WASHINGTON – Homeownership rates for low-income families with children have fallen over the last 25 years as result of rising housing costs and changes in family composition, a new study says.
Maryland exemplifies these rising costs, with an average home price that has doubled in the last five years.
Though nearly 70 percent of Americans now own their homes — the highest ever — the percentage of low- and moderate-income families with children that own homes fell 2.9 percent from 1978 to 2003, according to the Center for Housing Policy’s study of U.S. homeowner trends.
The biggest homeownership gains over that period were made by families without children and upper-income families with children. While rates for families with one or two children have remained steady, homeownership rates for families with three or more children have declined, falling more than 10 percent since 1978.
Jeffrey Lubell, executive director of the Center for Housing Policy, said changes in household composition over the last 25 years are in part to blame. The percentage of working families with children and a single parent doubled, 18 percent to 36 percent, from 1978 to 2003.
It is easy for people to see the high overall homeownership rate and assume there is no problem, Lubell said. But there is a large segment of the population not poor enough to qualify for federal housing aid that can’t afford to own a home.
“Homeownership costs have outpaced income growth,” he said. “It’s become harder and harder for families with children to afford their homeownership costs, despite low interest rates.”
Certainly Maryland typifies that trend. The state’s booming home prices have made it harder and harder since 2001 for typical first-time buyers to afford a home.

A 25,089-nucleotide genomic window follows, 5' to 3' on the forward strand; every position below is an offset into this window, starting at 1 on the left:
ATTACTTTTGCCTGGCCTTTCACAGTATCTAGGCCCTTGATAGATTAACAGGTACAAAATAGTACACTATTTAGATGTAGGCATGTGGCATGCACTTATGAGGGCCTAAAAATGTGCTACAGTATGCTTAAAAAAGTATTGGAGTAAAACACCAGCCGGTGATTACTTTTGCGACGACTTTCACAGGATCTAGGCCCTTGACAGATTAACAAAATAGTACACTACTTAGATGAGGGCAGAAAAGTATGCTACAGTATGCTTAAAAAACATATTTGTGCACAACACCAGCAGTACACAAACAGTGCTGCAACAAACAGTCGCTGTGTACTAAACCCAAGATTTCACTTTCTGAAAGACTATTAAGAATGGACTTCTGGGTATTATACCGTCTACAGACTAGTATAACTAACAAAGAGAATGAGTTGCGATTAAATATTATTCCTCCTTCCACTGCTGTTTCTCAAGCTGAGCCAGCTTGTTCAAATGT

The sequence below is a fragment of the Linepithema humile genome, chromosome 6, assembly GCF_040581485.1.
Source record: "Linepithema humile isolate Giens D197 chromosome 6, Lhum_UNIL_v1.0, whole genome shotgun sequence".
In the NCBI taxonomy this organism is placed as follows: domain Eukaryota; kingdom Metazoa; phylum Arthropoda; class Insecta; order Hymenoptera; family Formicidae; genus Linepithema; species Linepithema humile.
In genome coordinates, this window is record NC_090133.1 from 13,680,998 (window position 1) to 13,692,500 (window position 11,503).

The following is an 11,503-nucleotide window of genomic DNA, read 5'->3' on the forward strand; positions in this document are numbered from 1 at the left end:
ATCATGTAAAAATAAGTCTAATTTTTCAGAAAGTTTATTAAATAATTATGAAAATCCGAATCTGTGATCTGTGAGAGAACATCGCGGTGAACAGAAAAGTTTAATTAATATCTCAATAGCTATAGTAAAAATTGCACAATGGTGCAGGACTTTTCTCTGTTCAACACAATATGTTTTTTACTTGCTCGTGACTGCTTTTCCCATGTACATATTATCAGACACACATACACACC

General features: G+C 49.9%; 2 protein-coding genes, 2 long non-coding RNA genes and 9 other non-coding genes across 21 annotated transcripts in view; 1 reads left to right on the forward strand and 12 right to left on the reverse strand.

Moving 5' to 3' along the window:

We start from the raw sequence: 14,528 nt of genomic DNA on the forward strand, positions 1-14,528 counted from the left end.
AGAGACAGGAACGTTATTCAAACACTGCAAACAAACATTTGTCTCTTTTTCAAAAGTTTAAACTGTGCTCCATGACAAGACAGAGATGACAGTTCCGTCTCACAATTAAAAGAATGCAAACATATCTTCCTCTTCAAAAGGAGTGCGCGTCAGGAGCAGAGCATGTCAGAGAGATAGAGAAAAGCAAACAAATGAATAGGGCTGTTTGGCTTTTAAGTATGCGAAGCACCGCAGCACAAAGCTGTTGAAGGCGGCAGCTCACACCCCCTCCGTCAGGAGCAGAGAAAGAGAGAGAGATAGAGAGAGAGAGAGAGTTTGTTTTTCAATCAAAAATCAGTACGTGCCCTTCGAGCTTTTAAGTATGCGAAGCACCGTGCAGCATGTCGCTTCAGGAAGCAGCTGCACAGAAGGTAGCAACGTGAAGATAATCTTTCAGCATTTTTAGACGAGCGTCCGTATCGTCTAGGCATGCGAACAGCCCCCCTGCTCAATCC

Maryland’s average starter home price has more than doubled since then, from $117,801 to $247,160, according to the Maryland Association of Realtors. And the median home price in the state rose to $290,776, a 109 percent increase, from 2001 to 2006.
Average home prices in Maryland grew 15.2 percent over last year, outstripping the nation’s 13 percent average rise.
Because of the inflated home prices, the typical first-time Maryland home buyer has less than half the income needed to afford the average starter home. January’s First Time Homebuyer Affordability Index shows they have an average of 46.8 percent of the income needed, down from 80.1 percent in 2001.
Al Ingraham, president of the Maryland Association of Realtors, said low interest rates and flexible mortgages with little or no down payments in the last three to five years have enabled more Americans to own their homes than ever before.
“You can now buy a home with 100 percent financing,” he said.
High home prices are a problem in the area because growth in wages hasn’t kept pace. A recent solution, Ingraham said, is cooperative buying: friends or siblings who pool resources to purchase a home.
Housing in Maryland is a seller’s market that has been skyrocketing for years, said Claire Hodgkin, a realtor who sells homes in the Baltimore-Washington area. Because of interest rates below 6 percent until recently, many more houses in Maryland have been bought up by investors looking for an alternative to the stock market, Hodgkin said. They create more competition in the market, driving housing prices up.
She has seen the market cool somewhat since the fall, with more expensive homes staying on the market longer.
“The lower-priced houses go very quickly,” she said. “But we’re moving toward a buyer’s market.”
But Hodgkin doesn’t think the area will experience a bust and send home prices dropping; she said the housing market will stabilize from the recent growth spurts we’ve seen to about 3 to 4 percent annual growth.
– 30 – CNS-3-23-06